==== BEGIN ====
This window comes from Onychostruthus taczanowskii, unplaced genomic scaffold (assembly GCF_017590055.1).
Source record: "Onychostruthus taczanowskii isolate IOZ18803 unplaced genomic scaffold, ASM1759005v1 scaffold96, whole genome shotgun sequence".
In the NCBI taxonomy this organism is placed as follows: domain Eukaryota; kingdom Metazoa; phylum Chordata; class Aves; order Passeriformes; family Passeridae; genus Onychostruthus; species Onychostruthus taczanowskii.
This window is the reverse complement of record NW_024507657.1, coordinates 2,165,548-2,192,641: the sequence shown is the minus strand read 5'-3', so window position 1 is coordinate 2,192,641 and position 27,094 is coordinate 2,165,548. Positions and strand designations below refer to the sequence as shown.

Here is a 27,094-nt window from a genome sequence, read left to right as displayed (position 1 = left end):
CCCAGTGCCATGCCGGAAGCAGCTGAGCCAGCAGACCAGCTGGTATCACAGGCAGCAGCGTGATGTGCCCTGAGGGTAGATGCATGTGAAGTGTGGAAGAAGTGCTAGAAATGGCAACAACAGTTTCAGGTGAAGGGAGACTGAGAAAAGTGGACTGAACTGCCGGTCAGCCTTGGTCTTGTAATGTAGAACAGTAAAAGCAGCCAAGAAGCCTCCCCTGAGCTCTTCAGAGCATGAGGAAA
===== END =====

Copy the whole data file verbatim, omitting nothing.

This window comes from Onychostruthus taczanowskii, unplaced genomic scaffold (assembly GCF_017590055.1).
Source record: "Onychostruthus taczanowskii isolate IOZ18803 unplaced genomic scaffold, ASM1759005v1 scaffold96, whole genome shotgun sequence".
In the NCBI taxonomy this organism is placed as follows: domain Eukaryota; kingdom Metazoa; phylum Chordata; class Aves; order Passeriformes; family Passeridae; genus Onychostruthus; species Onychostruthus taczanowskii.
This window is the reverse complement of record NW_024507657.1, coordinates 2,165,548-2,192,641: the sequence shown is the minus strand read 5'-3', so window position 1 is coordinate 2,192,641 and position 27,094 is coordinate 2,165,548. Positions and strand designations below refer to the sequence as shown.

Here is a 27,094-nt window from a genome sequence, read left to right as displayed (position 1 = left end):
CCCAGTGCCATGCCGGAAGCAGCTGAGCCAGCAGACCAGCTGGTATCACAGGCAGCAGCGTGATGTGCCCTGAGGGTAGATGCATGTGAAGTGTGGAAGAAGTGCTAGAAATGGCAACAACAGTTTCAGGTGAAGGGAGACTGAGAAAAGTGGACTGAACTGCCGGTCAGCCTTGGTCTTGTAATGTAGAACAGTAAAAGCAGCCAAGAAGCCTCCCCTGAGCTCTTCAGAGCATGAGGAAA